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Gougeres... Did I do something wrong?

After reading the posts from those who were making recipes from the Silver Palate cookbook I thought I'd give these a try. I followed the recipe exactly, but something just doesn't seem right. OK.... first, the recipe says you will get 20 pieces (using 1 tbsp dough per piece). The dropfuls I put on the cookies sheet seemed kind of large (but close to a tablespoon) and I thought maybe they should be a little smaller which would yield much more than 20. Could they be made smaller? Once they were done I took them out of the oven (took about 20 minutes) and ate one. They tasted pretty good but they seemed slightly moist in the middle. Are they supposed to be that way? I've never even had these before so I have no frame of reference. The other thing is that they seem a little flat, not as puffy as maybe they should be. I would really like to make these for a small party I'm having next week. Any suggestions? Also, I used Parmesan cheese... can you use other kinds? Can you make other additions to the dough? I thought they might taste good with Parmesan cheese and some prosciutto. Thanks for any help!

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  1. See this recent thread, which has links to some terrific gougeres recipes.

    http://www.chowhound.com/topics/468533

    The interior should be tender and moist, but not mushy. It's a good idea to take one out, split it, take a look, and put it back in for another couple of minutes if you think it's necessary.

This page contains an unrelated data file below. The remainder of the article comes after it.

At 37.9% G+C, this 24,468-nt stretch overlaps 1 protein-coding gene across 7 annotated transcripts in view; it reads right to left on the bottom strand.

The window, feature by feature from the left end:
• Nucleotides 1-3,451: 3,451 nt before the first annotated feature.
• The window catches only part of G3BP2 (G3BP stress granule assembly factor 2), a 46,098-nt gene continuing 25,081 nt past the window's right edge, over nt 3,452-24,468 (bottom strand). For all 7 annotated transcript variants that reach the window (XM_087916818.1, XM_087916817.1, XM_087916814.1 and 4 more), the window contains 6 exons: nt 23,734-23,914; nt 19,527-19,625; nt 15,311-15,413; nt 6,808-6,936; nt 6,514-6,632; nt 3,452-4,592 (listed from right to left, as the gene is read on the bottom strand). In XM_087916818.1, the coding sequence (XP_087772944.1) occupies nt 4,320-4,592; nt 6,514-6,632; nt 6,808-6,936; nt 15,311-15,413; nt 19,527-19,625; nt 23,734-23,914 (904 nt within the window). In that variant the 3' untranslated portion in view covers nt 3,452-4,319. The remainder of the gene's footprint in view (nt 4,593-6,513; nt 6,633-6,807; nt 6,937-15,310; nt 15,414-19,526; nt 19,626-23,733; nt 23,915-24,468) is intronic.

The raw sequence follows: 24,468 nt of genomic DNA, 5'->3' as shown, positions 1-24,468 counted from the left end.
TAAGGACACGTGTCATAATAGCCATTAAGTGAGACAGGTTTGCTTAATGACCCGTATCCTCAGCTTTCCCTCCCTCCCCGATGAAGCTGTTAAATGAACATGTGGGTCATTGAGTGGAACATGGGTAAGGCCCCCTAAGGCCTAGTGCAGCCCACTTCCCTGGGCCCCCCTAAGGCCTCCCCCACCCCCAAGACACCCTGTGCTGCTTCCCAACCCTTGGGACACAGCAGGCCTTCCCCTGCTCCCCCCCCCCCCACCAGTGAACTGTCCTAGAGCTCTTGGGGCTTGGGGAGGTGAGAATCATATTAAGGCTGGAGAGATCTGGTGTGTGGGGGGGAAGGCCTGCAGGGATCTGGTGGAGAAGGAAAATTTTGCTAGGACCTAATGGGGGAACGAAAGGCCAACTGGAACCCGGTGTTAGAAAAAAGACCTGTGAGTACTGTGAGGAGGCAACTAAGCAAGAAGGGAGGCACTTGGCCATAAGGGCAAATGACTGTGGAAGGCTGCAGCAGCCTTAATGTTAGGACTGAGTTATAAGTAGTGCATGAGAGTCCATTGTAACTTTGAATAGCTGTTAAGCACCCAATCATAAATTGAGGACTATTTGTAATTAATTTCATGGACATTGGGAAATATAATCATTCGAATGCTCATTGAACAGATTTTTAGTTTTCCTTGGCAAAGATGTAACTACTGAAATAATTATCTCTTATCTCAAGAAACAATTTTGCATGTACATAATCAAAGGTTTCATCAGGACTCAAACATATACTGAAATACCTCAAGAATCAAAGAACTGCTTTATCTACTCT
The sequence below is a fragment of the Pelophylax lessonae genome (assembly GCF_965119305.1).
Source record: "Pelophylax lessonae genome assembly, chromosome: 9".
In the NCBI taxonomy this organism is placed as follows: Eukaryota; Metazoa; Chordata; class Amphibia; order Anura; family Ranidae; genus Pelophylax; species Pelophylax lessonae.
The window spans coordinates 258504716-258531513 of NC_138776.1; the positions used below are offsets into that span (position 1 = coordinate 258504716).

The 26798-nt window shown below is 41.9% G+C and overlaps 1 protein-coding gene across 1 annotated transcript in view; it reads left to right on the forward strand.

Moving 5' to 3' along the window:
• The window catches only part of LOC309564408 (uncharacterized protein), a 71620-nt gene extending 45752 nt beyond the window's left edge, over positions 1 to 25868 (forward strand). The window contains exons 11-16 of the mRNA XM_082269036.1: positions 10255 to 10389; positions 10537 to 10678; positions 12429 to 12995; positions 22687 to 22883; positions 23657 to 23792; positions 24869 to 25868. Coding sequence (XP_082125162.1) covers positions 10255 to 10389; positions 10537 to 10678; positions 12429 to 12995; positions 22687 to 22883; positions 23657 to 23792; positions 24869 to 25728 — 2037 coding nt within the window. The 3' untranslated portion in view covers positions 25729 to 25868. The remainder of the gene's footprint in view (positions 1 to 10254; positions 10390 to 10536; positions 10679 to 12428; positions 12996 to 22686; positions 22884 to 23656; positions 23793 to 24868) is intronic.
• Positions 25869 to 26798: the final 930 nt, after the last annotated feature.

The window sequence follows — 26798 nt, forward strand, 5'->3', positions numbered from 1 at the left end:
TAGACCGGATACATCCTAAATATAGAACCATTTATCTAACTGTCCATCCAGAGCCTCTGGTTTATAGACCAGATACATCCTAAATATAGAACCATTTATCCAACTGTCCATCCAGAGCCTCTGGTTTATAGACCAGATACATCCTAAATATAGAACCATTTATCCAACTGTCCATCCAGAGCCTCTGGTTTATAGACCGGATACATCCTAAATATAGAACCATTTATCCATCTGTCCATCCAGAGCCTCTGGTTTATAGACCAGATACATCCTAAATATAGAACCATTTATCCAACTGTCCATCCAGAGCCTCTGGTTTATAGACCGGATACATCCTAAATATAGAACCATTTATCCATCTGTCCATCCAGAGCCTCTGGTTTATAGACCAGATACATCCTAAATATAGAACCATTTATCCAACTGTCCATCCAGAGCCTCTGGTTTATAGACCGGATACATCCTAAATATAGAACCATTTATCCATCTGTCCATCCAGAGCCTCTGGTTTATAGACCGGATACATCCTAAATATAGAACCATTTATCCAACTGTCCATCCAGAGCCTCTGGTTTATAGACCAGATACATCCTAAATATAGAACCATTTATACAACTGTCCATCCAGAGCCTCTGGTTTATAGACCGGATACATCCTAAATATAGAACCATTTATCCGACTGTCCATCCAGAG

Perhaps if you use one of the recipes that has a stiffer dough, or just add more cheese than your recipe calls for, you'll get more of the height you're looking for.

    I had great success with an aged gruyere. Some recipes call for cheddar, some for Swiss. Gougeres are pretty forgiving.

    1 Reply
    1. re: JoanN

      Thank you so much!! Ironically, after I made them I went online to see if I could find a photo of them to have some idea of what they should look like and came across the recipe you mentioned in the thread (Alan D's). I will try them again and try making them a little smaller. I noticed someone said they like to pop them in their mouth.... mine were much bigger than "poppable" size:) Thank you again!

    2. Ditto what JoanN said re: the consistency and checking.

      As for cheeses, I too have used a nice gruyere. I've also added in some Vela dry Jack for an extra 'bite'. And some red pepper flakes too. You can experiment with whatever kind of cheese you like -- and however 'sharp' you'd like them to taste.

      4 Replies
      1. re: LNG212

        OH THANK YOU FOR POSTING!
        I made them for TG using the Silver Palate recipe, using Gruyere and was too embarrassed to post about the results!
        Mine were flat and moist, sort of like a thick blintz. I was expecting light airy puffy bites. The dough was super stiff-at one point I was convinced I did not add enough milk. I almost threw them away but decided to serve them as I did not want to waste all those good and expensive (cheese) ingredients. Everyone loved them-my English relatives said they tasted like cheesy Yorkshire pudding.

        I do want to try them again for Christmas but will try another recipe I think.

        1. re: Densible